It was, of course, hardly a time of national idyll. Tens of thousands of older Britons needlessly died in overrun hospitals because of delays in declaring lockdowns. Food bank use rose to an all-time high, with over 2.5 million people receiving packages. By the end of 2020, nine in 10 low-income families had experienced a serious deterioration in their income, and the proportion of people reporting clinically significant depression and anxiety tripled, to 52 percent from 17 percent. Even so, the precarious project of national unity, supported by enormous public spending to manage the pandemic, briefly worked: The Tories led in the polls, impervious to scandal and discontent.
In September last year, things started to shake loose. Fuel shortages, created by a dearth of truck drivers, began to corrode Mr. Johnson’s support. In December, the first accounts of illegal partying in 10 Downing Street, the prime minister’s official residence, emerged. By February, rising energy prices were squeezing living standards, and food banks were overwhelmed by soaring demand. Hospitals — overstretched and underfunded — struggled with a backlog of around six million patients, and understaffed airports canceled flights. At Westminster, the crisis enveloping the country was transmuted into a growing clamor to remove Mr. Johnson. He clung on for a while, but by midsummer, it was over.
The economy is now heading toward an abysmal period. High energy prices, runaway inflation, struggling exports and rising interest rates are, in the words of the economist Duncan Weldon, a “perfect storm.” In response, Ms. Truss, by far the favorite to win the contest to replace Mr. Johnson, has promised to cut taxes — to be paid for by deferring debt repayments rather than cutting spending. Mr. Sunak, by contrast, would continue in the short term with his current policy of raising taxes while signaling that spending cuts are coming down the line. Neither approach, from the Tory right or the Treasury, would address the underlying causes of the cost-of-living crisis. Lacking ideas, the Conservatives are reverting to type.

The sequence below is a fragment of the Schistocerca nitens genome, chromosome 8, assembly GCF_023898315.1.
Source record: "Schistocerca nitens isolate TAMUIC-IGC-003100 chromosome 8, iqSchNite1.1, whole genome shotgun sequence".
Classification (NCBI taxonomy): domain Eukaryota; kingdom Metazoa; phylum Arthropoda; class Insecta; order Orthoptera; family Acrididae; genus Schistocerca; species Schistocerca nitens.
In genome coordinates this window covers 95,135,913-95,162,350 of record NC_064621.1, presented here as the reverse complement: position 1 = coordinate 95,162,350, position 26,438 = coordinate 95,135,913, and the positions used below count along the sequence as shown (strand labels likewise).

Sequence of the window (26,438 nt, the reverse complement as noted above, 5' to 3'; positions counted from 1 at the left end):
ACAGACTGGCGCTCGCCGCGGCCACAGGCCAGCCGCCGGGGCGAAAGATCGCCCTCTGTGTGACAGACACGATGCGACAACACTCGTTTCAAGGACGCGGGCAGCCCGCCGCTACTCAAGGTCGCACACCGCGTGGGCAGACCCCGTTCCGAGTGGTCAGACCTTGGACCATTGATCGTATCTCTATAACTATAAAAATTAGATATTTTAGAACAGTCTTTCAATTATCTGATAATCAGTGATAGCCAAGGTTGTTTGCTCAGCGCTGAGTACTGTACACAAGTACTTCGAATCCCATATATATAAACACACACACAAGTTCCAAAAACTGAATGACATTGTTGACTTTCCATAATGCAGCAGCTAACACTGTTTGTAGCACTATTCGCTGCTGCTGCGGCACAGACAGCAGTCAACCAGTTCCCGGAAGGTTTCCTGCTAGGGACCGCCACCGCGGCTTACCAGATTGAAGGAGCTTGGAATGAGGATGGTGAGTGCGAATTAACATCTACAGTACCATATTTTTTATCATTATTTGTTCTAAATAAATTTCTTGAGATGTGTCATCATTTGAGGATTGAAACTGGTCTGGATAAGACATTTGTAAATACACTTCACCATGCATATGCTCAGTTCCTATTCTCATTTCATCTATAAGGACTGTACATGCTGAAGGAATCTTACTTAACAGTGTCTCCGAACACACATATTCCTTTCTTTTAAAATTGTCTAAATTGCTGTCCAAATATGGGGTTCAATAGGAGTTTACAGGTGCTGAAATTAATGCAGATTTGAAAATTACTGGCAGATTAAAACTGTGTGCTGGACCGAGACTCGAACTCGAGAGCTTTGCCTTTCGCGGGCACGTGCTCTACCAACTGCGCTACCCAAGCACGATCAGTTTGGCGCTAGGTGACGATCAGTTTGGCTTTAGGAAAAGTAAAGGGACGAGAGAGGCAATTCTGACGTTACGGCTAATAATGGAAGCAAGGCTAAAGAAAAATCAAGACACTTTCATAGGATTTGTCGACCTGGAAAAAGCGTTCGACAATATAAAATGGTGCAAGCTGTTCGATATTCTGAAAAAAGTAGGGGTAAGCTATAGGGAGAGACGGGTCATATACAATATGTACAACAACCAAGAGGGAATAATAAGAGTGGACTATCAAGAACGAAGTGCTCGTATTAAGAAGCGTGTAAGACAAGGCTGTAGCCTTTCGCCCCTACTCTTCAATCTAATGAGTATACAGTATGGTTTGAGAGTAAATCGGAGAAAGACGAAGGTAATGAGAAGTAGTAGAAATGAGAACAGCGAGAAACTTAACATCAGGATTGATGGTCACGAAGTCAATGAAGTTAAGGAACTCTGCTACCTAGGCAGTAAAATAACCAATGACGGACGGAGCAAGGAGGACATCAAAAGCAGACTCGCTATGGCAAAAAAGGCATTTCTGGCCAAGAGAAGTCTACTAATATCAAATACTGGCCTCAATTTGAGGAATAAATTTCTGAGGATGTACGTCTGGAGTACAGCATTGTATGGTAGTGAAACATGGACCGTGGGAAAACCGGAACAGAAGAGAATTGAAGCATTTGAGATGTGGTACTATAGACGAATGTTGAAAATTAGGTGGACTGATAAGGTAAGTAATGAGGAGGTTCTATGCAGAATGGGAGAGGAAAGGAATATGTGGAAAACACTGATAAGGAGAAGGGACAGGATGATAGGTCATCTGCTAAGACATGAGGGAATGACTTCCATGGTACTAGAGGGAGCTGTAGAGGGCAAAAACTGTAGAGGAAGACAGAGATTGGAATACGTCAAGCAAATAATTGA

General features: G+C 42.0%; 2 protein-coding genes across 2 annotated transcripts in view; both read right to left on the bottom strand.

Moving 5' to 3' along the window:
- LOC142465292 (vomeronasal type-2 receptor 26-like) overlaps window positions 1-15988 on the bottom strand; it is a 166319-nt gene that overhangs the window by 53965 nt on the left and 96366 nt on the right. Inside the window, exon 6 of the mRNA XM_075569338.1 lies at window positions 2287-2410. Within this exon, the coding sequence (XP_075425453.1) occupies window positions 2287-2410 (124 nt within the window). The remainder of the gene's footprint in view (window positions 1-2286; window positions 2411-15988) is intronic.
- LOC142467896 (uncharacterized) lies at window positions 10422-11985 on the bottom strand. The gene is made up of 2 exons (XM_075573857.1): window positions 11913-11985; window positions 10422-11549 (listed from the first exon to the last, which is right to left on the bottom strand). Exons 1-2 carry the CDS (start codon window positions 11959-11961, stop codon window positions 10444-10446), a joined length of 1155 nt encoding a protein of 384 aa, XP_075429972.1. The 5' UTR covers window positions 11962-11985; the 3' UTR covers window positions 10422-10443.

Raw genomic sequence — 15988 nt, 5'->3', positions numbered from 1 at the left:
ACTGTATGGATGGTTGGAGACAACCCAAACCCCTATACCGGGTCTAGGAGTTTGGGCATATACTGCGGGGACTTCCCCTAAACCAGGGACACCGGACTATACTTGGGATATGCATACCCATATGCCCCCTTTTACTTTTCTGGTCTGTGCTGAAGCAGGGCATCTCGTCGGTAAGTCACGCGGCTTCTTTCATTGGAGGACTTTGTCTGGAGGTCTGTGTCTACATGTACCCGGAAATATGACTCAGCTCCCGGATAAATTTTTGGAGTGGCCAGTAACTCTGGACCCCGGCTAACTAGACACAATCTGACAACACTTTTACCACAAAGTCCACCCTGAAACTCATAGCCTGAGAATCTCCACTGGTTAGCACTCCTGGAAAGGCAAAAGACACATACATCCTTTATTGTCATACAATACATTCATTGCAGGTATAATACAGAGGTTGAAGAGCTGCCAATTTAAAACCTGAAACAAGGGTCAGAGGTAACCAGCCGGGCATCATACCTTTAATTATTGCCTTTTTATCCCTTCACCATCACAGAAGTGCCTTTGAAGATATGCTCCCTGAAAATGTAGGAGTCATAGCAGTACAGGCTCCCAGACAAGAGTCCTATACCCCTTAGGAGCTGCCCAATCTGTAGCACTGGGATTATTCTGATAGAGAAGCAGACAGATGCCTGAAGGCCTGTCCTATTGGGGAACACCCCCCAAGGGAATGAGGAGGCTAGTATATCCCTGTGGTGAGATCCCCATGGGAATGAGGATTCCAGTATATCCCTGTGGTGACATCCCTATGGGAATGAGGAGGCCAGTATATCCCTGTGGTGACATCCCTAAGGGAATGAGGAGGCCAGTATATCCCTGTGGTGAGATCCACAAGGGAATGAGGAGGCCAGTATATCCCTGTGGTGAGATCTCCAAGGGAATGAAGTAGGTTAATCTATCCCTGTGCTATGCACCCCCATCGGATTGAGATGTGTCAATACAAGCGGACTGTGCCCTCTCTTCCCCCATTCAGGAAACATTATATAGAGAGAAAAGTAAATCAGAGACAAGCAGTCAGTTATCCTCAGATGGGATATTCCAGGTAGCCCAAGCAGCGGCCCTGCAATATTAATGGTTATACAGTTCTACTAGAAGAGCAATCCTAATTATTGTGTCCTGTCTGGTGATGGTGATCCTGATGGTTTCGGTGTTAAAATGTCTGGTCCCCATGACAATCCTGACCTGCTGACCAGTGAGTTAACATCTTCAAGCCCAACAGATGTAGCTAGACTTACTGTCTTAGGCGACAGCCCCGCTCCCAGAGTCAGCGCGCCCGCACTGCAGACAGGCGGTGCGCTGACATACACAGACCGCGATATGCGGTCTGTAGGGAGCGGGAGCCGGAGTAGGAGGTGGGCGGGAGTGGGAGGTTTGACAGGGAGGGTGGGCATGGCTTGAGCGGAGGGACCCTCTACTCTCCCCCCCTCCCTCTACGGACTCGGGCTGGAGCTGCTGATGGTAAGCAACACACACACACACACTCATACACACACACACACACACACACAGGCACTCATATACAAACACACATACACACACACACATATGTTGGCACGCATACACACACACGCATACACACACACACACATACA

That may be fatally complacent. Oppositional currents, contained for a spell by Johnsonism, are gradually resurfacing. Scotland is once again promising to stage an independence referendum, putatively for as soon as next October. In Northern Ireland, the republican Sinn Fein has become the biggest party, weakening the Unionist establishment. And in England, a wave of symbolically significant strikes — at railways, call centers and airports — has broken out, offering hope for workers who’ve seen their living standards fall for over a decade. Government approval is at its lowest in three years, and neither potential leader enthuses the public. Tory Britain is unraveling.
But what even is Britain? The historian David Edgerton argues that the British nation existed only for a few decades after World War II. Until then, British identity was global, pinned to its empire. It became a nation only in the postwar years, when capitalism was organized by the state and citizens were offered “cradle to grave” welfare. Since then, as national industries were sold off and the City of London took center stage, Britain has become merely a hub for multinational corporations, denuded of any wider social or civic resonance. It was the dormant British nation of the postwar era — or at least the nostalgic memory of it — that Brexit was supposed to revive.
The exit of Mr. Johnson, Brexit’s most charmed cheerleader, marks the demise of that fantasy. In its place, unmistakable and unstinting, comes crisis.
The New York Times